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They whisper, “You cannot endure the storm”. I whisper back, “I am the storm”.
July 6, 2016, 12:00 am
Filed under: Uncategorized

Legend has it that when I was younger, a hurricane hit my coastal home town. It was so strong that it blew a pine tree through my bedroom window. While all of this was happening, my father was standing on our front porch, holding my little hand. The wind whipped by us like a tornado and the rain was coming down in diagonal buckets.

I can imagine my mother was probably in the kitchen, telling him to get his butt and her daughter back into the safety of our cape cod style house.

That wasn’t the first or the last time my father took me, or my little sister, outside to face a storm. We stood there, listening to him tell us about clouds, moisture, electric charges, pressure systems.

My father would tell us that people are only afraid of things that they do not understand.

This is not to say that every fear can be broken down to scientific, tangible pieces; there are some things in life that are scary because there is no explanation; aliens, ghosts, Donald Trump, the grassy knoll.

There are things in life that you see, that you hear about, that you go through and there is no reason for them, but they terrify you just the same. Depression is one of these terror ninjas. You can give birth to a perfectly fine baby girl. You can nurture her and love her and provide all that she needs early on in life. You can take her to church, read her classic literature, take her to music lessons. You can give this child all of the tools she would need to have a fully functioning and successful life; and yet, even at a young age, something silently slips into her brain. It takes her serotonin and dopamine and makes jello out of them.

Doctors can talk to you until they are blue in the face, but they still can’t pinpoint why you are depressed, bipolar, riddled with anxiety, or faced with crippling obsessive compulsive behaviors. If people knew how to fix these disorders, if they fully understood how they worked, there would be a simple solution. There would be one pill to balance everything back out the way they are supposed to be.

When you are in the deep throws of a depression bout, when you can’t get out of bed, when you want to kill yourself, the fear takes over. Your mind has betrayed you; you don’t remember what it felt like to be normal, or at least functional.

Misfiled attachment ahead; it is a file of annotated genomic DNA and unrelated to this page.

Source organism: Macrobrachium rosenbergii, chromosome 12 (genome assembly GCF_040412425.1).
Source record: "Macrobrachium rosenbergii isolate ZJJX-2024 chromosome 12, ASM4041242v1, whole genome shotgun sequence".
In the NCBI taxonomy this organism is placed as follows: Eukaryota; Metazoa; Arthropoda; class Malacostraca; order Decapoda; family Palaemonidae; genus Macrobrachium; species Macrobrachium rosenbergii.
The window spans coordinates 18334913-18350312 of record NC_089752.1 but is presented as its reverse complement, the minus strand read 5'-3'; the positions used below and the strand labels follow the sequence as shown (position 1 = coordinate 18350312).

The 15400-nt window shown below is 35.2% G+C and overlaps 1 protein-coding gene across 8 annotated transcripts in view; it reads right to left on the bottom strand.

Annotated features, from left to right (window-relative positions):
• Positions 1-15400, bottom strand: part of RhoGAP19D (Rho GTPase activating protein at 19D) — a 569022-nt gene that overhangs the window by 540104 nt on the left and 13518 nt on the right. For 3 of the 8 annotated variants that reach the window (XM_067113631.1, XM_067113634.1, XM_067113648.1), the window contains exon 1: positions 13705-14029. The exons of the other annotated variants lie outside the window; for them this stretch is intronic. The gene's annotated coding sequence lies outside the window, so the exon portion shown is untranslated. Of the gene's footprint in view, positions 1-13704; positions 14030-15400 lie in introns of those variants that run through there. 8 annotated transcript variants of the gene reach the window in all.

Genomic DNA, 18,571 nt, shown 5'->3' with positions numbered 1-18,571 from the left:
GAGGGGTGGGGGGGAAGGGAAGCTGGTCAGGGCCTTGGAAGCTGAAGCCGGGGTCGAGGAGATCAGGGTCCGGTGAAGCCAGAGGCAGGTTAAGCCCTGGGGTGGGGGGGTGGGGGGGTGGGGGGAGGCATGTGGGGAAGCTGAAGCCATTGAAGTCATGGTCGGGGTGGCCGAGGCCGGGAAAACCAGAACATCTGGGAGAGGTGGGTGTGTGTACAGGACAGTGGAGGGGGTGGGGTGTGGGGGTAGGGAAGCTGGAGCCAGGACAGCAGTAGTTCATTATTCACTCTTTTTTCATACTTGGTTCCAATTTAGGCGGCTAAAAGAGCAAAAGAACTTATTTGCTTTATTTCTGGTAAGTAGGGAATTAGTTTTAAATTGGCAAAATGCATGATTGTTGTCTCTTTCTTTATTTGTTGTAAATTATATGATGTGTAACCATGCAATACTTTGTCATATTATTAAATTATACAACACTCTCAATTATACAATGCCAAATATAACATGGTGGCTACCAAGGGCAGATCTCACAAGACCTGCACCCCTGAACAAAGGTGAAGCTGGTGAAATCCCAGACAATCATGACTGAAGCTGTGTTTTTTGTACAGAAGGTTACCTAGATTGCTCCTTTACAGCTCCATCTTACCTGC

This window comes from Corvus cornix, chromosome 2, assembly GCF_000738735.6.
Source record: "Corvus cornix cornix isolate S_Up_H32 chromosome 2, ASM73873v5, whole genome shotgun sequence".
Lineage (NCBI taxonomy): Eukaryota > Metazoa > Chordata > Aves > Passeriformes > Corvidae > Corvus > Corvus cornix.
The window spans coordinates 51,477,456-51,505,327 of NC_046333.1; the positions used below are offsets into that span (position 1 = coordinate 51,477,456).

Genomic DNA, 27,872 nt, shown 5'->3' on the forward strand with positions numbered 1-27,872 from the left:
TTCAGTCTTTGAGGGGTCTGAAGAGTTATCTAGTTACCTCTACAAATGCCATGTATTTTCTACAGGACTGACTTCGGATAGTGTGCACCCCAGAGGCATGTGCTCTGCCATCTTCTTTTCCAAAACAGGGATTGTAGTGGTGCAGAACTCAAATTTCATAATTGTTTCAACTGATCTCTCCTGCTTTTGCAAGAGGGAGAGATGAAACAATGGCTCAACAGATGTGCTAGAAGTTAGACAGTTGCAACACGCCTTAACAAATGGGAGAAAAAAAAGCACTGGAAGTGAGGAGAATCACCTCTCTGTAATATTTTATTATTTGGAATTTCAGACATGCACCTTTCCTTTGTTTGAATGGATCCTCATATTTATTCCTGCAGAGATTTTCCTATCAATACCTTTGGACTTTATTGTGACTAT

People are always saying to only worry about things in life that you can control. This is supposed to serve as a coping mechanism against stress, I guess, but to someone like me it is bullshit.

My brain is inside of my skull which seems like something well within my control. This is my body. This is the only body I have been given and I should be in charge of how everything works in there. I read the manual, I took the trainings. And yet,

 

and yet

my brain frightens me.

It takes me dark places that I cannot breath in. It takes me into rooms with no windows and slams the door. It takes me away from my body, my heart, my soul. It robs me of everything else I CAN control about myself.

It’s basically an abusive relationship that there is no breaking up from.

I try to understand it. I take my pills. I go to the appointments. I keep vigil watch over my moods. I try so hard to stand on that porch and watch as my storm goes by; I try to break things down like my father does–science, logic, bravery.

But what can you do when that storm never passes? What happens when the storm just recedes back into your brain?

I, we, you must be strong enough to step off that porch. Stand in the middle of the storm. Lean in.

And understand that sometimes it is not just about understanding things that frighten you, but about being strong enough to endure it blindly.

As a summer thunderstorm rolled violently through my sleepy southern town this afternoon, my daughter cowered in her room, diving deeper under her covers with each roof shaking boom.

“Come out of there. It is only noise. It cannot hurt you.”

If only everything was so simple.

 

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I needed this tonight. Thank you

Comment by Lily




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